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Paul Hentzner:
A Description of Elizabeth I & her Court at Greenwich, from Journey into England

Hentzner was a 16th century German Traveller

Queen Elizabeth IIt was here [at Greenwich Palace], Elizabeth, the present queen, was born, and here she generally resides, particularly in summer, for the delightfulness of its situation. We were admitted by an order, Mr. Rogers had procured for us, from the Lord Chamberlain into the presence-chamber, hung with rich tapestry, and the floor, after the English fashion, covered with hay [ie. rushes], through which the Queen passes on her way to chapel. At the door, stood a gentleman dressed in velvet with a gold chain, whose office was to introduce, to the Queen, any persons of distinction that came to wait on her. It was Sunday, when there is usually the greatest attendance of nobility. In the same hall were the Archbishop of Canterbury, the Bishop of London, a great number of counsellors of state, officers of the crown and gentlemen, who waited the Queen's coming out. Which she did from her own apartment, when it was time to go to prayers, attended in the following manner:

First went gentlemen, barons, earls, knights of the garter, all richly dressed, and bare-headed; next came the Chancellor, bearing the seals in a red silk purse, between two, one of which carried the royal sceptre, the other the sword of state, in a red scabbard, studded with golden fleur-de-lis, the points upwards.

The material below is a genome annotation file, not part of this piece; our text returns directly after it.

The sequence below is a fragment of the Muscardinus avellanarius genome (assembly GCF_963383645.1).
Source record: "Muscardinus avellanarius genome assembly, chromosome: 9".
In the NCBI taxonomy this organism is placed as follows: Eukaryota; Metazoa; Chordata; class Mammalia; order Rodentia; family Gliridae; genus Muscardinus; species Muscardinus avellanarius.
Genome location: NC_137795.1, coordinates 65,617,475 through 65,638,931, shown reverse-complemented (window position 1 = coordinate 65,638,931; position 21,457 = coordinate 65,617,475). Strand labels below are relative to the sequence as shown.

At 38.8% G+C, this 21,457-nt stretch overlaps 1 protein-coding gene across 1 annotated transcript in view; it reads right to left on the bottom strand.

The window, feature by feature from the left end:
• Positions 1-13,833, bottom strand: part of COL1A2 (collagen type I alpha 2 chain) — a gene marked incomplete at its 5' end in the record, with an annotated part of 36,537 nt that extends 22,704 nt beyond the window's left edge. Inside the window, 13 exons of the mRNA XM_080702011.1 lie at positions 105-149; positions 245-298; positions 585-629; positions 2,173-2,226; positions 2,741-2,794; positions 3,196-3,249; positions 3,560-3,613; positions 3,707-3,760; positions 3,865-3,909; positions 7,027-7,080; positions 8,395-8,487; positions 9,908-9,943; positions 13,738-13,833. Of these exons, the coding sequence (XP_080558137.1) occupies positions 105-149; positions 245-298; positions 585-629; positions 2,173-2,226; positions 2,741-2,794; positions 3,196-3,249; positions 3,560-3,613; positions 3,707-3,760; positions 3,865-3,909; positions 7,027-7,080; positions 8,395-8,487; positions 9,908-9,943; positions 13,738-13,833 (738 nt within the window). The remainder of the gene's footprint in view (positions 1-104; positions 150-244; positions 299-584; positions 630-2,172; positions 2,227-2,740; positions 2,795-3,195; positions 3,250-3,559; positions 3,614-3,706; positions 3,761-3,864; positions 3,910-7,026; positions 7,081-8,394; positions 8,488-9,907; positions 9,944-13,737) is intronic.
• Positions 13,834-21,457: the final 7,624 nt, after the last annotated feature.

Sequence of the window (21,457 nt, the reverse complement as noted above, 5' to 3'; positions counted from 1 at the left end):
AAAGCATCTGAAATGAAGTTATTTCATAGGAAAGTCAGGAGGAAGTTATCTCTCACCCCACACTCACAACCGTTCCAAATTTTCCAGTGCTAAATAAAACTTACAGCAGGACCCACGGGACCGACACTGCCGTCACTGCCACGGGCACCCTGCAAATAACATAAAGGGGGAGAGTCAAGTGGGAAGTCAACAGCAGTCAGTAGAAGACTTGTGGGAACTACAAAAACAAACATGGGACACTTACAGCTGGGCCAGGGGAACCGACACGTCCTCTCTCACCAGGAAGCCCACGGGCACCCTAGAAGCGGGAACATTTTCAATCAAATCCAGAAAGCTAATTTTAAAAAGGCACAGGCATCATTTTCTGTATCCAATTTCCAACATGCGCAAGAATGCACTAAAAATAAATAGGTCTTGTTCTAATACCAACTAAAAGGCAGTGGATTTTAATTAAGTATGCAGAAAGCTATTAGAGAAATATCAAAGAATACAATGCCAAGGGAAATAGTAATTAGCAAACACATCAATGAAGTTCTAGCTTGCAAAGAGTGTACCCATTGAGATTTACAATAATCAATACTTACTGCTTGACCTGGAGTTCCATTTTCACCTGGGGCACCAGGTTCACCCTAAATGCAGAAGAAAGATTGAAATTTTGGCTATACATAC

Next came the Queen, in the sixty-fifth year of her age, as we are told, very majestic. Her face oblong, fair but wrinkled, her eyes small, yet black and pleasant, her nose a little hooked, her lips narrow and her teeth black (a defect the English seem subject to, from their too great use of sugar). She had in the ears two pearls with very rich drops. She wore false hair and that red. Upon her head, she had a small crown, reputed to be made of some of the gold of the celebrated Luneburg table. Her bosom was uncovered, as all English ladies have it till they marry, and she had on a necklace of exceeding fine jewels. Her hands were small, her fingers long and her stature neither tall nor low. Her air was stately, her manner of speaking mild and obliging. That day, she was dressed in white silk, bordered with pearls of the size of beans, and, over it, a mantle of black silk, shot with silver threads. Her train was very long. The end of it borne by a marchioness. Instead of a chain, she had an oblong collar of gold and jewels.